Finding an old vegetarian reptile brings new evidence of evolution


"We must re-write the history books as the evolutionary cycle of vegetarians continues," Spencer Lucas, curator of paleontology at the New Natural History Museum and faculty, told Efe describing Gordodon's discovery. , the name given to the reptile, "one of the most notable discoveries".

Gordanon, which is 1.5 meters long and weighs about 34 pounds, was discovered in 2013 in Ethan Schuth City, Alamogordo, New Mexico, near the geomologic class of the University of Oklahoma.

The group, led by Professor Lynn Soreghan, contacted the Lucas and Albuquerque Museum, which is responsible for searching for fossils, processing and research in the following years, according to this week's Natural History and Museum of Science. New Mexico (NMMNHS, abbreviated as English).

Herbivore 2.jpg

Drawing is from Matt Celeskey's Gordon Krainer.

Drawing is from Matt Celeskey's Gordon Krainer.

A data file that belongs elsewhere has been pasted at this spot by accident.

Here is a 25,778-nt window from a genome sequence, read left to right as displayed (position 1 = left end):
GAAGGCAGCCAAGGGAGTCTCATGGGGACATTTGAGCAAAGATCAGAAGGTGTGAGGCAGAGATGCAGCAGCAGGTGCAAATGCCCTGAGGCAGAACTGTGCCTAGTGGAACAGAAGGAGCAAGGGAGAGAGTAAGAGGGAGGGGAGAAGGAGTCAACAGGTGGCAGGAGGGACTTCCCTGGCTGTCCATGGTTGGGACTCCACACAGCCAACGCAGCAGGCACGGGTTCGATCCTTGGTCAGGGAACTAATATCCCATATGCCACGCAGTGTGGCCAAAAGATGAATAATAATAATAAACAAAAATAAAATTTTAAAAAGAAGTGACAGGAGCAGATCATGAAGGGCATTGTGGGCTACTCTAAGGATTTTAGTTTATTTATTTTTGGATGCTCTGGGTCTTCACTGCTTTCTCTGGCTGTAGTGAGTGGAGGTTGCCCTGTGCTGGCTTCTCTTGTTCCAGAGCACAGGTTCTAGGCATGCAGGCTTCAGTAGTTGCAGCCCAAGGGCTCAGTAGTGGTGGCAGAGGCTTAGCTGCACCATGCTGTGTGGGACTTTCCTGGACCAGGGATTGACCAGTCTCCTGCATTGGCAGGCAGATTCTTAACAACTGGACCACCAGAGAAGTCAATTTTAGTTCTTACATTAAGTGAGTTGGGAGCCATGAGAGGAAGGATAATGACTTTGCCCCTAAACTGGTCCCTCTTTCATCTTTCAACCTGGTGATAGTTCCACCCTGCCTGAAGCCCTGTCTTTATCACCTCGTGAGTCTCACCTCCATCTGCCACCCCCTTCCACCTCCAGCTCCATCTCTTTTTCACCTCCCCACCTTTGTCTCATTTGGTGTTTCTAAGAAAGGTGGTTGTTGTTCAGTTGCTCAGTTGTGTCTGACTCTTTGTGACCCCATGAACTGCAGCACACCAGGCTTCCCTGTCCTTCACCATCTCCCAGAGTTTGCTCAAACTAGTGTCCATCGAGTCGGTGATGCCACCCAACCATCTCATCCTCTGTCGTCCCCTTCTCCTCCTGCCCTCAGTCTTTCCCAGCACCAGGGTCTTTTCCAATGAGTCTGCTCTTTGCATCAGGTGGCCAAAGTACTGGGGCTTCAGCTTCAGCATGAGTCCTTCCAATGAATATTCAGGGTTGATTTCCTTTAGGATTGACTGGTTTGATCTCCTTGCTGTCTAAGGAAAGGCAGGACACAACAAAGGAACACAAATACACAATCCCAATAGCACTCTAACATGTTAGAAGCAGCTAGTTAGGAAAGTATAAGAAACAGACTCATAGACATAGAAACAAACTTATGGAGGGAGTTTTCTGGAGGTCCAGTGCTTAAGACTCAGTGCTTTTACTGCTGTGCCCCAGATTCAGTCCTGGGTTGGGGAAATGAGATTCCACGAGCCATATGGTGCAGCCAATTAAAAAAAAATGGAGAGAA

The unique texture of the teat, the jaws and the type of dental tooth show that it was herbivores, properties not known in such animals over 200 million years of age.

According to Lucas, Gordodon lived in Perm, about 50 million years before they proposed dinosaurs.

"It's more like us than mammals like dinosaurs," said a researcher who says that Gordodon comes from a combination of words in Spanish with "fat" and the Greek word "Odon" or teeth with long, sharp teeth at the tip of the jaw.

Lucas, together with researcher Matt Celes, identified fossil as a new herbal species and size and weight correspond to the corresponding labrador container.

Another remarkable finding is that the first herbivores were considered to be all kinds of cancer, but the reptile found in New Mexico "also eats seeds and fruits" such as sheep, deer and rabbits at the moment, says the researcher. .

"We have indications that Gordodon was more selective in what he ate," Lucas said.

Source: EFE


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